Personal Injury

CSX To Appeal Jury Verdict For Camerawoman Killed

railroad tracks e1530913205751 CSX To Appeal Jury Verdict For Camerawoman KilledCSX Railroad intends to appeal a jury verdict ordering it to pay $3.9 million to the family of a woman killed on the set of “Midnight Rider,” a movie about the life of singer Gregg Allman, after it had just started shooting in southeastern Georgia.

Sarah Jones, a 27-year-old camera assistant, was killed when she was hit by a CSX train Feb. 20, 2014, on a railroad trestle spanning the Altamaha River in Doctortown, Georgia. Six other members of the film crew were injured by flying debris and shrapnel.

Richard and Elizabeth Jones, Sarah’s parents, sued CSX and 11 others over the accident, which led to the arrest of director Randall Miller who served one year of a 10-year prison sentence after pleading guilty to involuntary manslaughter and criminal trespassing charges.

All of the defendants but CSX settled with the Joneses out of court, leaving CSX as the only defendant to go to trial.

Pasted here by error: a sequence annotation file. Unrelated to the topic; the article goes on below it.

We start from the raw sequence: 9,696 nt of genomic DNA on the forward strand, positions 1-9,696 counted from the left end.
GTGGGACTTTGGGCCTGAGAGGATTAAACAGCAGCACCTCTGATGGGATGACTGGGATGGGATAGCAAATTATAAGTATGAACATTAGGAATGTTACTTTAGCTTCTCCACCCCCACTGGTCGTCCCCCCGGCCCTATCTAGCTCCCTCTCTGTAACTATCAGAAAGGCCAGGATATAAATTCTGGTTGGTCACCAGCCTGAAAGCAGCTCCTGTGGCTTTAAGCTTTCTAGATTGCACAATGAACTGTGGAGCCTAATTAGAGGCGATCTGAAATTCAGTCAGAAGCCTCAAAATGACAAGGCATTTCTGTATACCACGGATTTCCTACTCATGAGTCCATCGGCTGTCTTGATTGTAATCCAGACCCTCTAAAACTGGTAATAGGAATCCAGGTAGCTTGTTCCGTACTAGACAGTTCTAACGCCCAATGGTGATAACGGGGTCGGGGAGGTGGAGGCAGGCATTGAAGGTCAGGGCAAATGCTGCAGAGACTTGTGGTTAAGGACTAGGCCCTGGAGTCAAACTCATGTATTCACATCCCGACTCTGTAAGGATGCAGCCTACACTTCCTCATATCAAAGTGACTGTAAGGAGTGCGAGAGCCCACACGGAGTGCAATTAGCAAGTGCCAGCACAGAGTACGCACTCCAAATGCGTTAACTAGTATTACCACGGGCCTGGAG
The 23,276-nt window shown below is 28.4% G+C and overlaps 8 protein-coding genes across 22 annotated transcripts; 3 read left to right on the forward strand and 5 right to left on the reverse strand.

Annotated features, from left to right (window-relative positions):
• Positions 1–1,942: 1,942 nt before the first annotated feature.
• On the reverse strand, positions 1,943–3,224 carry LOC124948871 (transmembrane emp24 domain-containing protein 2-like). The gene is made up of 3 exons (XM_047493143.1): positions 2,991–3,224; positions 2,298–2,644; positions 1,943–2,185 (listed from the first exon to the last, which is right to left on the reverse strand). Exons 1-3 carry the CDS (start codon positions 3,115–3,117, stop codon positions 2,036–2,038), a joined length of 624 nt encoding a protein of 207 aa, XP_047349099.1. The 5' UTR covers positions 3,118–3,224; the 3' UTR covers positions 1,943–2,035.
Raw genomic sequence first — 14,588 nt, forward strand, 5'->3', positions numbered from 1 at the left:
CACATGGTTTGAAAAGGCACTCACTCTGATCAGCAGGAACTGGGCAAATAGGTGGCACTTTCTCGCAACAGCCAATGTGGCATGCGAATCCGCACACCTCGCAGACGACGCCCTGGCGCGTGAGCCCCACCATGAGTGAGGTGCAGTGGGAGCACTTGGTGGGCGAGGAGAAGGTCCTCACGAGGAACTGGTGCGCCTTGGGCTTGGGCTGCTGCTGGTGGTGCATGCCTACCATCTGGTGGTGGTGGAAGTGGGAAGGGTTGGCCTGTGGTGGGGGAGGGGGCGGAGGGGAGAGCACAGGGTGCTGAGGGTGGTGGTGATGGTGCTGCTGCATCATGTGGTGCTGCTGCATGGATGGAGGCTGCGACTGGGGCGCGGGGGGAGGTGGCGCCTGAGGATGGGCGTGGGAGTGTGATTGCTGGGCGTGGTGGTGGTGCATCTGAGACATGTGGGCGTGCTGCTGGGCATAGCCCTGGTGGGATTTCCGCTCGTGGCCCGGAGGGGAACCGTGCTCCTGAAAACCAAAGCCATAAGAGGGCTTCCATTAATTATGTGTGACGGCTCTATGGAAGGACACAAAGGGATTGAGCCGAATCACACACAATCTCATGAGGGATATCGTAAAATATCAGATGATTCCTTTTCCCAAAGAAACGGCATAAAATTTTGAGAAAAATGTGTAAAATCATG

Although CSX twice denied Mr. Miller permission to film on the CSX trestle, he brought the film crew there on the first day of shooting to film a scene with actor William Hurt, who was cast to play Gregg Allman in the film.

Members of the crew testified in court that they weren’t aware they were not supposed to be on CSX property because nobody ever told them. No blame was placed on Sarah Jones or other crew members because they had no reason to assume they weren’t supposed to be at that location, lawyers said in court.

However, Jones’ family successfully argued that CSX could have taken other measures to avoid the disaster.

Lawyers for the Joneses pointed to CSX policies that mandate train operators immediately report trespassers on its tracks and rights of way. However, the engineers of two trains that had already passed while film crew members were huddled on both sides of the tracks failed to report the trespassers, and thus no action was taken.

Plaintiffs’ lawyers also argued that the engineer of the train that hit the crew should have tried to stop, yet it did not apply the service or emergency brakes until five seconds after it hit the film setup, plowing through equipment and props and forcing the crew to dash for the safety of the high trestle.

The Chatham County State court jury found that Sarah’s life was worth a total of $11.2 million and that CSX was 35 percent to blame for the accident, resulting in the $3.9 million award.

“CSX is deeply sympathetic to the terrible loss suffered by the family of Ms. Sarah Jones, but respectfully disagrees with the conclusions reached by the jury today and will appeal,” the company said in a statement.